Colleagues and friends Sarah Cook and Beryl Graham have just published Rethinking Curating: Art After New Media. I had the privilege of writing the Foreword for the book, and this is, in part, how I discuss their thesis.
“Graham and Cook strategically define so-called new media as a set of behaviors, not as a medium. Once you go down this road, it becomes readily apparent that a similar strategy is equally useful for much of contemporary art. At one time, the new media of photography both changed the aesthetic understanding of painting and participated in the creation of a cultural understanding of (fixed) time and representation. At another time, the new media of video changed the aesthetic understanding of film while participating with television in the creation of a cultural understanding of (real) time and distance. The art most recently known as “new media” changes our understanding of the behaviors of contemporary art precisely because of its participation in the creation of a cultural understanding of computational interactivity and networked participation. In other words, art is different after new media because of new media–not because new media is “next,” but because its behaviors are the behaviors of our technological times.”
It is perhaps wishful thinking that this book will end the eternal recurrence of the same set of questions about what is new media, but it is a huge step forward.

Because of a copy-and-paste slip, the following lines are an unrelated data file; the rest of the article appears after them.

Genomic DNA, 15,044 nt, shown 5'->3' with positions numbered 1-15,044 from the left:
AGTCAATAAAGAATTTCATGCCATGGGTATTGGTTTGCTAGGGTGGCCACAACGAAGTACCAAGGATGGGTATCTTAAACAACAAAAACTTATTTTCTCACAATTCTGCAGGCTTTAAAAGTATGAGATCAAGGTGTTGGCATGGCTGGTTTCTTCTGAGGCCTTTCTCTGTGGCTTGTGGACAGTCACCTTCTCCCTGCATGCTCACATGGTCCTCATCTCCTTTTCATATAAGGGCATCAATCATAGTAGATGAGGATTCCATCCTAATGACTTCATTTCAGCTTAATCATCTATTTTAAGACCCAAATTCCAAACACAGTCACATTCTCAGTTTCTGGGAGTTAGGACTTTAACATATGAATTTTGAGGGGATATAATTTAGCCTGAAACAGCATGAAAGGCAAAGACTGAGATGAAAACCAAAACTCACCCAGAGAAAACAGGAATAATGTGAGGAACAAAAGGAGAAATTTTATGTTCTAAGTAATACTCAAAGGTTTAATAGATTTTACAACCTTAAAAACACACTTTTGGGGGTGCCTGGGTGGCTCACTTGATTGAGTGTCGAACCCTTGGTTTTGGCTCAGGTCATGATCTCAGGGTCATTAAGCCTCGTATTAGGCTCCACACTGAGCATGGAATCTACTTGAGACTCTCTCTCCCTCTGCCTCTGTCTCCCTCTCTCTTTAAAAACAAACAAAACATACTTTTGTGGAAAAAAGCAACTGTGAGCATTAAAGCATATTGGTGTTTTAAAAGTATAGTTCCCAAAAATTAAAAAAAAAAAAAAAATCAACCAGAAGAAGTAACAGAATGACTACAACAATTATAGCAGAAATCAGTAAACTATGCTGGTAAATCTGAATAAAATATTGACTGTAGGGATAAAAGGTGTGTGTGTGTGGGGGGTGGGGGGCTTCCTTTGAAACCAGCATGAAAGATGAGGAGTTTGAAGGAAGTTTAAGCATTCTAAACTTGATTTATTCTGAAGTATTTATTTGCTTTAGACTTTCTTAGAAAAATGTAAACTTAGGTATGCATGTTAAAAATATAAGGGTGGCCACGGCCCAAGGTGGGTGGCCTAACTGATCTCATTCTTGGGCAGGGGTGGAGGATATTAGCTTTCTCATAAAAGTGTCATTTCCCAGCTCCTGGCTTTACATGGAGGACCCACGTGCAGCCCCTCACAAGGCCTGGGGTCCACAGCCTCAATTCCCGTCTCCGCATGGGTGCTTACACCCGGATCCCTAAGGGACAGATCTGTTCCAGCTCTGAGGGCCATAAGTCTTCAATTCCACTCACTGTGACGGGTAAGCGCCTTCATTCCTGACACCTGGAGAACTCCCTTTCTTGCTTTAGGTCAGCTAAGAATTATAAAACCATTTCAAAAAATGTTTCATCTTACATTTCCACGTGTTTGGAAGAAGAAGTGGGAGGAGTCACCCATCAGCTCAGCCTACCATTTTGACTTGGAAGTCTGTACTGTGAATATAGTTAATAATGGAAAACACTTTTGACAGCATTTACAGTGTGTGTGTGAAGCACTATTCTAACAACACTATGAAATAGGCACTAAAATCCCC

“In Rethinking Curating, the sheer depth and breadth of intelligent reflection among a dedicated, global group of loosely aligned peers belie every summative, simplistic question or statement one has heard or made. “How much does it cost?” “What’s new about it?” “Why is it art?” “What’s next?” “It’s about process.” “It’s computational.” “It crosses boundaries.” “It’s new.” These questions and statements are not “bad,” but in this book Beryl and Sarah give them the context they deserve–the context necessary to move on to the real-world questions and issues of working with dynamic and emerging contemporary art.”
Buy it. Read it. Enjoy it. Ask some new and different questions.
In a related vein, see also my essays Art After New Media and “Just Art”: Contemporary Art After the Art Formerly Known As New Media and the exhibition Sarah and I co-curated, The Art Formerly Known As New Media.